When Gov. Pat Quinn signed pension reform last week, reducing CPS’
burden by $400 million and shrinking the deficit, the question was what
would be spared of the many programs and people CEO Ron Huberman
threatened to cut.
When Gov. Pat Quinn signed pension reform last week, reducing CPS’ burden by $400 million and shrinking the deficit, the question was what would be spared of the many programs and people CEO Ron Huberman threatened to cut.
On Thursday, after Huberman held a budget briefing for all principals, the picture became a little clearer. Instead of having school staff program for 37 students per classroom, he’s now having them plan for 35 students, spokeswoman Monique Bond says. Currently, schools plan for 31 students in each class.
Bond stresses that the budget is “in construction” and other things could be taken off the chopping block in the coming weeks.
Also, Huberman is no longer planning to cut $34 million out of early childhood programs. With those cuts, the district would have been forced to close all preschools that serve fewer than 93 percent low-income children and small bilingual enrollment.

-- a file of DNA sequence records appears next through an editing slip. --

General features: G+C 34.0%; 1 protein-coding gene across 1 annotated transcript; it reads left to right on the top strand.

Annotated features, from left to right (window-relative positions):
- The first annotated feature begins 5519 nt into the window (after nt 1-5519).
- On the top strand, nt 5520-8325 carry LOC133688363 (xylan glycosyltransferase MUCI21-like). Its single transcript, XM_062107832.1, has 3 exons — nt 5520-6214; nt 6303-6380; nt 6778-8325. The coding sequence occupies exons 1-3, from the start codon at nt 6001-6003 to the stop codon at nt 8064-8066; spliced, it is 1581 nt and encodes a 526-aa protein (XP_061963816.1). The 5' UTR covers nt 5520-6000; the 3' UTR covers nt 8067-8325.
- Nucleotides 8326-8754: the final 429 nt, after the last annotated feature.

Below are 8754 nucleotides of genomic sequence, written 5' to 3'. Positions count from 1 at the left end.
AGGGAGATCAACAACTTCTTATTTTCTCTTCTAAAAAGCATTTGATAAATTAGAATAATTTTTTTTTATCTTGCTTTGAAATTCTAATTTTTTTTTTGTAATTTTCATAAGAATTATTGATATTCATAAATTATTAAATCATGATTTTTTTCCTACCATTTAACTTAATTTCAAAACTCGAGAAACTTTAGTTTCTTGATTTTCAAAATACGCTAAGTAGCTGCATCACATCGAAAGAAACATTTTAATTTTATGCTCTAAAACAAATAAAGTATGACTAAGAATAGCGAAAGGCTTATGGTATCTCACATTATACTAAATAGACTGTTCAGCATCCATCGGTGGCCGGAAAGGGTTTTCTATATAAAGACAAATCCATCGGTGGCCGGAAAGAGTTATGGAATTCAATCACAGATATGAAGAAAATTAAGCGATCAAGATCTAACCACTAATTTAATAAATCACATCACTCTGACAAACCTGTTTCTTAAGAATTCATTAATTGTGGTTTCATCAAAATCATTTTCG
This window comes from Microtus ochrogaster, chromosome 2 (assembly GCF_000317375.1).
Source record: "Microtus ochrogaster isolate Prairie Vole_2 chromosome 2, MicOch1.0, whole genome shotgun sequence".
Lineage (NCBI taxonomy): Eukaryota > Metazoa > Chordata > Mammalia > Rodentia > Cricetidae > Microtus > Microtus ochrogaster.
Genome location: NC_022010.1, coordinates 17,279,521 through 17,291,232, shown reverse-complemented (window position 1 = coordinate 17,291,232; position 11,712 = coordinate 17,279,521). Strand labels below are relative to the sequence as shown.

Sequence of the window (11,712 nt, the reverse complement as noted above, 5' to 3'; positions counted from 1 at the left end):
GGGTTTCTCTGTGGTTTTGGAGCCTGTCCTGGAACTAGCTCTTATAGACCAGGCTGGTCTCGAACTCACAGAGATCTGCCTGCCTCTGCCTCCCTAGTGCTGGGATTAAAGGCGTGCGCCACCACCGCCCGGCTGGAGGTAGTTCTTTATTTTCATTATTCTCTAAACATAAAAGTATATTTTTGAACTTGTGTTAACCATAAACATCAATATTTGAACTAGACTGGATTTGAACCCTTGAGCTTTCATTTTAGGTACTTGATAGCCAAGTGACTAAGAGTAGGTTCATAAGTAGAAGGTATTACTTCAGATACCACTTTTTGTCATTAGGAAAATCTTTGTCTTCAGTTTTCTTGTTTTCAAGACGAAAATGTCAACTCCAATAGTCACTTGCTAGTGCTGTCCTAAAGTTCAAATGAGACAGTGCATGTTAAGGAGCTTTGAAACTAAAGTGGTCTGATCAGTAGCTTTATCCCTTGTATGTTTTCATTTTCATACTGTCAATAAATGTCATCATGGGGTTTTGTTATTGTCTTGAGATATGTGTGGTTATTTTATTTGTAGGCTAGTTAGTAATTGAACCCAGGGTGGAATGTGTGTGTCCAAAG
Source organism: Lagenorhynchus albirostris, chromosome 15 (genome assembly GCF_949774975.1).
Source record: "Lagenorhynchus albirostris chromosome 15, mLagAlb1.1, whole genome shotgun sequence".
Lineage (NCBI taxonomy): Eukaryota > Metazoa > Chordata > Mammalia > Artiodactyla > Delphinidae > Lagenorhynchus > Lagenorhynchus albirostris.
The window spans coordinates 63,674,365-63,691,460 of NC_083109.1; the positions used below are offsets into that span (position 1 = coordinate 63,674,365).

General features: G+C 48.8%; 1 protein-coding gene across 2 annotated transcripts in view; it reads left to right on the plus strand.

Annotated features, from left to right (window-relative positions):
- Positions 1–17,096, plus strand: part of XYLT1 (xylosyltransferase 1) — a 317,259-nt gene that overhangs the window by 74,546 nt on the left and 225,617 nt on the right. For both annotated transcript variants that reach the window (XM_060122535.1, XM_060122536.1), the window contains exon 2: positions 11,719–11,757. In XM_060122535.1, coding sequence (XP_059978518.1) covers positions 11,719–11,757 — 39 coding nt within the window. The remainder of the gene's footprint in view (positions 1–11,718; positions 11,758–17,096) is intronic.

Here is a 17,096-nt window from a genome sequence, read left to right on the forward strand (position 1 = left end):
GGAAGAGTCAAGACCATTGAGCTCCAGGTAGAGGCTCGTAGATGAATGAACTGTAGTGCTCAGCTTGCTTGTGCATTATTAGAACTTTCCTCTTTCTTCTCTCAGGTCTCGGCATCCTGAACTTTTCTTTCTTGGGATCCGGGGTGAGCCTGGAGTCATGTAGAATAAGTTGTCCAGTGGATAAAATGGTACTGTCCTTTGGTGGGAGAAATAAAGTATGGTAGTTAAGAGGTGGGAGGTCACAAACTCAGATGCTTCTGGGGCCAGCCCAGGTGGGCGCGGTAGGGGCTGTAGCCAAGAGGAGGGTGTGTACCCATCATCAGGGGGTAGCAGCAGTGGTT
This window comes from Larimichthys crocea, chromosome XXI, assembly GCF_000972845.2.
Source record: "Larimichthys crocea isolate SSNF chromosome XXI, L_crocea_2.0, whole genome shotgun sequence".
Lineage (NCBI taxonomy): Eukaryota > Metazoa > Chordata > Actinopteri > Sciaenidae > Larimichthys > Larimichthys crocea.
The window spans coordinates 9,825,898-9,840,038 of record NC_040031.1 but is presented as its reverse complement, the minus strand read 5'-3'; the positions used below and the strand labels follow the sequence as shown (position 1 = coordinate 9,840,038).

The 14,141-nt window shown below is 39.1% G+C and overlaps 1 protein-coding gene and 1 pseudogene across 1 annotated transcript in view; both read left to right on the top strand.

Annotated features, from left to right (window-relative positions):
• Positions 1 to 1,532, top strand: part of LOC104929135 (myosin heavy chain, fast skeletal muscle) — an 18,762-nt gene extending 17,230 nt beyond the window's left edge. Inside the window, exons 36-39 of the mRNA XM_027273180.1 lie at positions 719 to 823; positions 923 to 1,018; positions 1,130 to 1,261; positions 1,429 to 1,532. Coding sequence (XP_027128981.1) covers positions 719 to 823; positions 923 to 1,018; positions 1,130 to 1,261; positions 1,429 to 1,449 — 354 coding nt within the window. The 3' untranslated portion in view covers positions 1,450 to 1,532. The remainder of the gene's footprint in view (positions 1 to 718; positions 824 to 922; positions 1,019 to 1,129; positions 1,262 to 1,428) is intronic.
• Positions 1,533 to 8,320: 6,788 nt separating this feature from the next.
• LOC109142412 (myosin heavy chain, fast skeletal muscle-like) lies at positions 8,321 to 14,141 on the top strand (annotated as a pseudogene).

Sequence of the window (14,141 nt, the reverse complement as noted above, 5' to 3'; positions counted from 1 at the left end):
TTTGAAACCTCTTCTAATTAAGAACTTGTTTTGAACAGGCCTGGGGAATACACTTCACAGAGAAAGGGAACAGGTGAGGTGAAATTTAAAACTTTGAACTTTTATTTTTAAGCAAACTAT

The briefing on Thursday sets the stage for the principals to get their overdue school budgets, which were supposed to go out a month ago and be turned in by next Friday. Now, the budgets and school improvement plans are due on May 7. Area offices will then have a week to look at them.
Huberman is stressing that the budget crisis is not over. Even with the pension relief, he says CPS is looking at a $600 million shortfall. That means major cuts to magnet and selective enrollment schools, transportation and charter schools are still on the table.
Huberman has spent some of his week in Springfield lobbying lawmakers to approve a 1 percentage point increase in the state income tax. On Friday, he will hold a press conference with faith-based leaders, parents and students at a West Side elementary school.
However, many think the legislature, which is set to adjourn in two weeks, will pass a placeholder budget for six months and revisit tax increases after the fall elections.